“I’m just surprised you’re going. I mean it is the Jewish holidays. Plus, it’s kind of insensitive of your friends. Anyway, have a nice trip.” That’s how the conversation shortly before my flight to Greece ended. It wasn’t terribly surprising, but it was still annoying. Of course, like so many things that mothers say to their children (even when the children are middle-aged men), there was a stinging resonance to it.
In point of fact, it did feel strange to be travelling at this time – Rosh Hashana was one thing, but Yom Kippur? The reason was logistics: We were 7 busy professionals, all with families and work, close friends for between 40 and 50 years (!), and this was the only window of time that worked for a long-planned, special vacation to visit the birthplace of Alex’s father, where he (Alex) had recently purchased land. Still, despite the unfair judgement of kind-hearted & genuinely sensitive Alex — who really wasn’t aware of the nature of the conflict & for which she later apologized by text — Mom was touching on a complicated truth: My being away on the Day of Atonement was unusual (at least for me), but sometimes the atypical & non-traditional can transform in their own powerful way. . . .
Just over 2,000 years ago, the Ancient Greeks desecrated the Jewish Temple in Jerusalem. We were a small, stiff-necked people who refused to accede to Hellenism, the predominant culture of the time. That’s the story of Hannukah, of course. More recently, the modern Greeks mostly just watched, though too many collaborated, as the Nazis went further. I write from the port-city of Thessaloniki, the second largest city in this country, which at one time was home to a thriving and indeed majority Jewish population – many of whom were descendants of those expelled during the Spanish Inquisition. In the spring of 1943, just blocks from my hotel, the Nazis began their systemized deportation of the Jewish residents here. They forced them into a public square, onto trains and sent them to the Auschwitz-Birkenau death camps, where they exterminated & incinerated 50,000 Thessaloniki Jews. This morning, Yom Kippur, there was no synagogue I could attend. So I walked kippah-clad along the sea, past seemingly endless bustling shops & cafes, and stopped in front of a sculpture built in memory of the senselessly murdered Jews. I thought about individual identity and religious particularity in an ocean of often hostile otherness. I also thought about rituals and morals.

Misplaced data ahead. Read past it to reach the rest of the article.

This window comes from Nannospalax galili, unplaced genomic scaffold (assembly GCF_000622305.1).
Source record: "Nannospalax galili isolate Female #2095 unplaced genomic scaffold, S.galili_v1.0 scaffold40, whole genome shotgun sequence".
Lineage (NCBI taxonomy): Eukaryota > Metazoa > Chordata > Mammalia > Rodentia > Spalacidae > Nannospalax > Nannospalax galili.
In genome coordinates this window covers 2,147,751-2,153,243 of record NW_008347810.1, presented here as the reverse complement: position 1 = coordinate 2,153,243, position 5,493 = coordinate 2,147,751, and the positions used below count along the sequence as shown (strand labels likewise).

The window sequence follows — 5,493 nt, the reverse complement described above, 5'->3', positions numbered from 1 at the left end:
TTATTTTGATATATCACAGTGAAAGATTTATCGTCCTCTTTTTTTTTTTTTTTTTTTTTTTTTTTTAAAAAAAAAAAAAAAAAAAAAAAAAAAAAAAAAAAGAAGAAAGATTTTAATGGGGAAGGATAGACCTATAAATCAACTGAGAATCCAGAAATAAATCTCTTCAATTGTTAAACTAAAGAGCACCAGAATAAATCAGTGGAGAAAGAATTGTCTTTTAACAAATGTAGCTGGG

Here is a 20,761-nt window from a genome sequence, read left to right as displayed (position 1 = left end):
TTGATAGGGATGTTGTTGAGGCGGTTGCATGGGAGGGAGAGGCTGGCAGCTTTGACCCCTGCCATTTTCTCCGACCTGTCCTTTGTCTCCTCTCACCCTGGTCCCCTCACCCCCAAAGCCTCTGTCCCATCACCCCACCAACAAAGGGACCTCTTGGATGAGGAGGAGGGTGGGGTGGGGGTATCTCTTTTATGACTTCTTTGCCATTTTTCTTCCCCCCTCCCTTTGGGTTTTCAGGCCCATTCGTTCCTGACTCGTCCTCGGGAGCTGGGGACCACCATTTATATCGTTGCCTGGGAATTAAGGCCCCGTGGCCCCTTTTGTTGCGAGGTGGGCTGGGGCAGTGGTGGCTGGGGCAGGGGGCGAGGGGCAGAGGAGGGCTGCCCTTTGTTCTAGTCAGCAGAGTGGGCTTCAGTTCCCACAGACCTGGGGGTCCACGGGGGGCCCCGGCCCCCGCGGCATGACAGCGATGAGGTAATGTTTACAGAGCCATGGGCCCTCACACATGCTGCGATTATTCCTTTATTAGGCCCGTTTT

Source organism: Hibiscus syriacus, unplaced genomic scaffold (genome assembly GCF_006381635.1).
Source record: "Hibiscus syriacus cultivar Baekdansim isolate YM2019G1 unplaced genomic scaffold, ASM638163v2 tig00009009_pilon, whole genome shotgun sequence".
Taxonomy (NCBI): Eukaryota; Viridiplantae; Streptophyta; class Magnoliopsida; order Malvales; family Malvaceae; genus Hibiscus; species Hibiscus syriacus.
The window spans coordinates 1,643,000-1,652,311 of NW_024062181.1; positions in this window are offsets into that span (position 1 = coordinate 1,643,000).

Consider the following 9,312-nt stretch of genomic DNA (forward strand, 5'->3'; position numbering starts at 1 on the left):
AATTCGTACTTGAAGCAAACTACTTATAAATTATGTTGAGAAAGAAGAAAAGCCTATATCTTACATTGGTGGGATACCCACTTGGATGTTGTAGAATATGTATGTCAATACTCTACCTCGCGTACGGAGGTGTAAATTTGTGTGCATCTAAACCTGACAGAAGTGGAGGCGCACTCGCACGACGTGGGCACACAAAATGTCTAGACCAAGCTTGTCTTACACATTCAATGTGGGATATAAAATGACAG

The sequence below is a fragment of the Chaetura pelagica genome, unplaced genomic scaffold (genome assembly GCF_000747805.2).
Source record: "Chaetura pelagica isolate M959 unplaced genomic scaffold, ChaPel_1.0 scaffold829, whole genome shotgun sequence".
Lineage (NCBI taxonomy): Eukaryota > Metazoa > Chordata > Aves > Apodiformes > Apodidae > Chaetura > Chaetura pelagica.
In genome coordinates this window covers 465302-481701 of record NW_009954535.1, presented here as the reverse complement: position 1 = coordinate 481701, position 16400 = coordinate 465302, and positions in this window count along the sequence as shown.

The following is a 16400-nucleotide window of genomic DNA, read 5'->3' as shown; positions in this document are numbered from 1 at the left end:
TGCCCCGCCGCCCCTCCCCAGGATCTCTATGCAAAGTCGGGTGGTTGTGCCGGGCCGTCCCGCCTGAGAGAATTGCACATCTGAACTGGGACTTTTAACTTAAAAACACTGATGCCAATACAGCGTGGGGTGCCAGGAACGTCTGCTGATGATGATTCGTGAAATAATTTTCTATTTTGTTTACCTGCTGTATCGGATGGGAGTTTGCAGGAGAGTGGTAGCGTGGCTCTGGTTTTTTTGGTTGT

Yesterday, the sun was setting as we raced back to our hotel after visiting the Museum of Royal Macedonian Tombs. There we saw extraordinary archaeological finds from the 4th century BCE, including meticulously crafted ceremonial objects. For them, it was about assuring safe-passage to the after-life through ornate cremations, decorated burials & sacred pyres. For us, at least now, it’s different. Sort of. We no longer offer animals to our God, but we too have a host of rules and regulations meant to provide meaning, to elevate, to ensure Divine redemption. The mini-bus arrived back just in time for me to light candles, but I knew this Kol Nidre would be very different – and yet better than another one that immediately came to mind.
Years before, we had just finished dinner and were heading out the door to services. The details don’t matter, but what’s important is that an ugly & painful exchange ensued. I wasn’t the target, I just observed. It seemed to be about pride, power and control, and it ostensibly was. The cloak was incendiary rage. Maimonides warned that we lose our wisdom when our anger takes over. We can lose our humanity too. A different teacher of mine taught that “vengeance is lazy grief.” But that night, I didn’t yet understand. And by the time things had calmed down, going to shul wasn’t really an option – so I headed to a large public park instead. It’s been nearly 20 years, and I still recall it vividly. I sat on a bench by myself as a crowded, outdoor concert took place behind me, and I worried: About the fragility of relationships, the fear of acknowledging certain truths, and the fortitude required to confront ourselves and reform our lives.
Last night, before my fasting began, I told my dear friends – three Jews and three Gentiles – that I wouldn’t be joining them today, but that I didn’t regret coming on the trip. That I was genuinely sorry for any hurt I had caused them, including not being in better touch regardless of the reason, and that I would try to do better going forward. Because as the liturgy of this holiday makes clear, life is not only precious, it is often tenuous. And though there’s no question that a congregation chanting in unison is powerful, I’ll return to that next year. This year, I experienced the gifts of quiet, contemplative alone time in tandem with the blessing of beautiful, brotherly love – and for these, I will be forever grateful for a most memorable chag.